The Tax Court’s holding in Allen squarely conflicts with the outcome the Court of Federal Claims reached in BASR Partnership. In Allen, the taxpayer’s preparer claimed various fraudulent itemized deductions, and was later convicted of 30 violations of willfully aiding and assisting in the preparation of false and fraudulent income tax returns. While both parties agreed that the taxpayer himself did not have the intent to evade tax, they disagreed as to whether the fraudulent intent required to keep the limitations period open indefinitely under section 6501(c)(1) must be that of the taxpayer.

The Tax Court sided with the government, holding that a preparer’s fraudulent intent to evade tax is sufficient to keep the limitations period open. It found “[n]othing in the plain meaning of the statute [that] suggests the limitations period is extended only in the case of the taxpayer’s fraud.” According to the Tax Court, section 6501(c)(1) does not focus on “the identity of the perpetrator of the fraud”; rather, it “keys the extension to the fraudulent nature of the return.” And, unlike the Court of Federal Claims, the Tax Court refused to “read the words ‘of the taxpayer’ into the statute to require the taxpayer to have the intent to evade his or her own tax.” It supported that refusal by citing to the general principle that statutes of limitations barring collections otherwise due are strictly construed in favor of the government. To find otherwise, the Tax Court noted, “would allow a taxpayer to receive the benefit of a fraudulent return by hiding behind the preparer.”

In reaching conflicting holdings, the analysis of the Court of Federal Claims and the Tax Court diverged in a number of ways. First, the Tax Court cited to a failed legislative proposal to the Revenue Act of 1934 to support the “notabl[e] absen[ce]” of “any express requirement that the fraud be the taxpayer’s.” (That proposal would have amended the fraud exception to trigger its applicability only if “the taxpayer . . . file[d] a false or fraudulent return with intent to evade tax.”) The Court of Federal Claims, however, criticized “reliance on a failed legislative proposal as evidence that Congress considered and rejected” that express requirement, citing to a Supreme Court of the United States case cautioning that “[f]ailed legislative proposals are a particularly dangerous ground on which to rest an . . . interpretation of a statute.” Second, while the Court of Federal Claims hinged its section 6501(c)(1) interpretation on the fact that section 6501(a) defines return as “the return required to be filed by the taxpayer,” the Tax Court was apparently not persuaded that such definition had any relevance to the inquiry since it did not even mention it. Third, whereas the Tax Court was swayed by “the special disadvantage” the IRS has in investigating fraudulent returns when the tax preparer commits the fraud, the Court of Federal Claims indicated that policy argument should be addressed to Congress, not the courts.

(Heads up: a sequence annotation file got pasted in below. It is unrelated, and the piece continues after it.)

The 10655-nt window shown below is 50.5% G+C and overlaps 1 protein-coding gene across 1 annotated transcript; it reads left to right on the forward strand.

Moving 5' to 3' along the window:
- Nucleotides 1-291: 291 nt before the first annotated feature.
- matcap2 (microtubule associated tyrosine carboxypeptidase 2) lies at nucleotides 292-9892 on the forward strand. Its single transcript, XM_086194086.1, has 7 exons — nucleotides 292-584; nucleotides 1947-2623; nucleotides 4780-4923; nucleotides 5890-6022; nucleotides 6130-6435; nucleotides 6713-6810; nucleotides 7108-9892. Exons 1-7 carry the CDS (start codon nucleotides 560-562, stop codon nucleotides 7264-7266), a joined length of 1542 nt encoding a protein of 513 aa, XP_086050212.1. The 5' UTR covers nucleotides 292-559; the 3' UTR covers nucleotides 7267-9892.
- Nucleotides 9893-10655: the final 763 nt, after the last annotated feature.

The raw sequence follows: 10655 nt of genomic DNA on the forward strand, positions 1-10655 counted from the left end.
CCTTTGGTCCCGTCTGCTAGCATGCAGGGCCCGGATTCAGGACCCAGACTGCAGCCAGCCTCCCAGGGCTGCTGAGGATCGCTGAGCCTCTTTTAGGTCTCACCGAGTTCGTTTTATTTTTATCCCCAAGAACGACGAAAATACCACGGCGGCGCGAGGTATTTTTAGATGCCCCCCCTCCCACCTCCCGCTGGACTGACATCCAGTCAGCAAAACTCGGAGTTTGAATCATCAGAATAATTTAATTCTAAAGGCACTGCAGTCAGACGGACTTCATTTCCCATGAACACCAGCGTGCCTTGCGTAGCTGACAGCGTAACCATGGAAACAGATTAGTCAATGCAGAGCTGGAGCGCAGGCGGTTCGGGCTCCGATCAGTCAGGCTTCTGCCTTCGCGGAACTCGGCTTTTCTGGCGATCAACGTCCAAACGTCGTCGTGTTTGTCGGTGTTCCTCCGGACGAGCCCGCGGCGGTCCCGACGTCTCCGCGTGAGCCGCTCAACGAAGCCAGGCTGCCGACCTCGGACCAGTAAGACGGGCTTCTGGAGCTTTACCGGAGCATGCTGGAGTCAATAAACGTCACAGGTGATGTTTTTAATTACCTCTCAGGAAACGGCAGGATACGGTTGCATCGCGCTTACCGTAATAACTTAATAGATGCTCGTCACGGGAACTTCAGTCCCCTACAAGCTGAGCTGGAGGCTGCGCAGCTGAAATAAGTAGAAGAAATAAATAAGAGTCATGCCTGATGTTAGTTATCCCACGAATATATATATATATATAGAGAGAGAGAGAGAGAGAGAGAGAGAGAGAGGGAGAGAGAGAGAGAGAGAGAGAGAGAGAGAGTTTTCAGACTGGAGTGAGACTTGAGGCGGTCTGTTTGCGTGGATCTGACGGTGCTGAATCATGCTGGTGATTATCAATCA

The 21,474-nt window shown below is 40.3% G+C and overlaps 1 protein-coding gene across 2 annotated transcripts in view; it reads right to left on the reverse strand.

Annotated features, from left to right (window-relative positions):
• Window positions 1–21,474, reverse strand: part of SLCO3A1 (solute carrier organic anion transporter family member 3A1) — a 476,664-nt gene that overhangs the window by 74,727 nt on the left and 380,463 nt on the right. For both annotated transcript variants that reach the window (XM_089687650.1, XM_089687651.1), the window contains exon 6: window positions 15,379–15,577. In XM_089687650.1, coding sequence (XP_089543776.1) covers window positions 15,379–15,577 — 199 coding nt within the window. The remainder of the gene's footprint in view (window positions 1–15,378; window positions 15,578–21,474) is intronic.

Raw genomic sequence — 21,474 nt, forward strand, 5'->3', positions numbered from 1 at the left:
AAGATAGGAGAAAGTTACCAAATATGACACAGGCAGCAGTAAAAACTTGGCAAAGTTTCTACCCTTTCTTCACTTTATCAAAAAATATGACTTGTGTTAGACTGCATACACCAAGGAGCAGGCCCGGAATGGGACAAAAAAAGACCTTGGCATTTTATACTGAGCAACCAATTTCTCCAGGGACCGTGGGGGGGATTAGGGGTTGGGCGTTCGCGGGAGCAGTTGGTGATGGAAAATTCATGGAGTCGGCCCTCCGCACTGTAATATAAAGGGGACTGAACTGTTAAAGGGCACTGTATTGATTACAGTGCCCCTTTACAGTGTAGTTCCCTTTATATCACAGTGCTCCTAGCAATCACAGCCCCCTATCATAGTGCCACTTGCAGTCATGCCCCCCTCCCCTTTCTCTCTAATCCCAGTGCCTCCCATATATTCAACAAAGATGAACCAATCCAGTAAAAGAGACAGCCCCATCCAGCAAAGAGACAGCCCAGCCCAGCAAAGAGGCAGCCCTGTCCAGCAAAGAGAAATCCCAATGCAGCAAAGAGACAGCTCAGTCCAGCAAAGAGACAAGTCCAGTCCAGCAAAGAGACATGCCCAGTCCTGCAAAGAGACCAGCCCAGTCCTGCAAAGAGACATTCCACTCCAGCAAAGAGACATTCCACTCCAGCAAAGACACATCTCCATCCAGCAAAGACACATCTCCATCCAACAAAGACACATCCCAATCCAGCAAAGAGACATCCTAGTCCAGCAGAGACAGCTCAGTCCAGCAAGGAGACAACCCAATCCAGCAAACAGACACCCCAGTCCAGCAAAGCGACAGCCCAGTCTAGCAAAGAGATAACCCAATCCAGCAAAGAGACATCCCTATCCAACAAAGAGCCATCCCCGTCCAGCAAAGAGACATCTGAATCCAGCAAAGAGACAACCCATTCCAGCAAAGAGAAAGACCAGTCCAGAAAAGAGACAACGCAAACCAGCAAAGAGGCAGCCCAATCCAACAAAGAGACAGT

On one hand, the Tax Court has stated that “[n]othing in the plain meaning of the statute suggests the limitations period is extended only in the case of the taxpayer’s fraud” and that it would not “read” such words into section 6501(c)(1). On the other hand, the Court of Federal Claims interpreted the “plain and unambiguous meaning of the statute” by holding that the “references in . . . § 6501 to fraudulent intent are solely those of the ‘taxpayer.’” Similar to Justice Kagan’s recent remarks during oral argument in the United States v. Woods partnership tax case before the Supreme Court, both courts appear to be adding words to the statute: the Court of Federal Claims adds the phrase “by the taxpayer”; the Tax Court adds the phrase “by the taxpayer and/or its agent.” Cf. Transcript of Oral Argument at 25, United States v. Woods (Oct. 9, 2013) (No. 12-562) (“And I guess the question is: In some sense you’re both adding adjectives to the statute. You add directly, they add indirectly. How do we pick between those?”) It remains to be seen whether the government will appeal the BASR Partnership decision to the U.S. Court of Appeals for the Federal Circuit and whether this apparent conflict can be resolved.